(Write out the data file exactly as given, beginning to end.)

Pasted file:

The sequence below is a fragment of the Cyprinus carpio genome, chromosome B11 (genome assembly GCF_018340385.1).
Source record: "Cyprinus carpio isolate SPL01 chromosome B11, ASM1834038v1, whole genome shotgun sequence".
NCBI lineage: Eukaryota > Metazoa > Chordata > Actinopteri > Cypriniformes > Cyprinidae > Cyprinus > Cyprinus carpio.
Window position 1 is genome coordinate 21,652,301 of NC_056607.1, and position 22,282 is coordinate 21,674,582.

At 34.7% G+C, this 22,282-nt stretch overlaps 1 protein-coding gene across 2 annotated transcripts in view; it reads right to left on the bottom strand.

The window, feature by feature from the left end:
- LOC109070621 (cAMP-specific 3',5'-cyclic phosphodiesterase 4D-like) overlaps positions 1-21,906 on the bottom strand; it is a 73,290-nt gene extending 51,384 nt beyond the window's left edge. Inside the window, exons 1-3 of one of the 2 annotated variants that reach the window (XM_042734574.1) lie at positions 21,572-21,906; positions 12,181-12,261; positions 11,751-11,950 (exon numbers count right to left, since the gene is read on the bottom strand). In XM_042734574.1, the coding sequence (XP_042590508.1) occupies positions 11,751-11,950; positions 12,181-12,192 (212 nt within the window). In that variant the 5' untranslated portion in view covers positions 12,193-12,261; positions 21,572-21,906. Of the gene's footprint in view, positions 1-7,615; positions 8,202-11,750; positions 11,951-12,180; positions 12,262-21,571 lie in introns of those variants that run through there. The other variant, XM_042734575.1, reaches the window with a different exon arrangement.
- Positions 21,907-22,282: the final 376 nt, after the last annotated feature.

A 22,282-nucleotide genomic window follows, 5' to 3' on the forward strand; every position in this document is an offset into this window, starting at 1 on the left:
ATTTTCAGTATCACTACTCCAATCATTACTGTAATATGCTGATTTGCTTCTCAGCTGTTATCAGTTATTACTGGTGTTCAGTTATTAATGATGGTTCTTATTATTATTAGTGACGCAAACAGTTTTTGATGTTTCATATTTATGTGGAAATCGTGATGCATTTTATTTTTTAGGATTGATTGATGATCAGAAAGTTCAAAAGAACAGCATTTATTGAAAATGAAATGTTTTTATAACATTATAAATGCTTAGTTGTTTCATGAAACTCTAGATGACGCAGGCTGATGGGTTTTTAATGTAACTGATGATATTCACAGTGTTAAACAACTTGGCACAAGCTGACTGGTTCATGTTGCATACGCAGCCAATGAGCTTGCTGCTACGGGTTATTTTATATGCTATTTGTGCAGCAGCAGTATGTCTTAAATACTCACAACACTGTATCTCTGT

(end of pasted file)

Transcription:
The sequence below is a fragment of the Cyprinus carpio genome, chromosome B11 (genome assembly GCF_018340385.1).
Source record: "Cyprinus carpio isolate SPL01 chromosome B11, ASM1834038v1, whole genome shotgun sequence".
NCBI lineage: Eukaryota > Metazoa > Chordata > Actinopteri > Cypriniformes > Cyprinidae > Cyprinus > Cyprinus carpio.
Window position 1 is genome coordinate 21,652,301 of NC_056607.1, and position 22,282 is coordinate 21,674,582.

At 34.7% G+C, this 22,282-nt stretch overlaps 1 protein-coding gene across 2 annotated transcripts in view; it reads right to left on the bottom strand.

The window, feature by feature from the left end:
- LOC109070621 (cAMP-specific 3',5'-cyclic phosphodiesterase 4D-like) overlaps positions 1-21,906 on the bottom strand; it is a 73,290-nt gene extending 51,384 nt beyond the window's left edge. Inside the window, exons 1-3 of one of the 2 annotated variants that reach the window (XM_042734574.1) lie at positions 21,572-21,906; positions 12,181-12,261; positions 11,751-11,950 (exon numbers count right to left, since the gene is read on the bottom strand). In XM_042734574.1, the coding sequence (XP_042590508.1) occupies positions 11,751-11,950; positions 12,181-12,192 (212 nt within the window). In that variant the 5' untranslated portion in view covers positions 12,193-12,261; positions 21,572-21,906. Of the gene's footprint in view, positions 1-7,615; positions 8,202-11,750; positions 11,951-12,180; positions 12,262-21,571 lie in introns of those variants that run through there. The other variant, XM_042734575.1, reaches the window with a different exon arrangement.
- Positions 21,907-22,282: the final 376 nt, after the last annotated feature.

A 22,282-nucleotide genomic window follows, 5' to 3' on the forward strand; every position in this document is an offset into this window, starting at 1 on the left:
ATTTTCAGTATCACTACTCCAATCATTACTGTAATATGCTGATTTGCTTCTCAGCTGTTATCAGTTATTACTGGTGTTCAGTTATTAATGATGGTTCTTATTATTATTAGTGACGCAAACAGTTTTTGATGTTTCATATTTATGTGGAAATCGTGATGCATTTTATTTTTTAGGATTGATTGATGATCAGAAAGTTCAAAAGAACAGCATTTATTGAAAATGAAATGTTTTTATAACATTATAAATGCTTAGTTGTTTCATGAAACTCTAGATGACGCAGGCTGATGGGTTTTTAATGTAACTGATGATATTCACAGTGTTAAACAACTTGGCACAAGCTGACTGGTTCATGTTGCATACGCAGCCAATGAGCTTGCTGCTACGGGTTATTTTATATGCTATTTGTGCAGCAGCAGTATGTCTTAAATACTCACAACACTGTATCTCTGT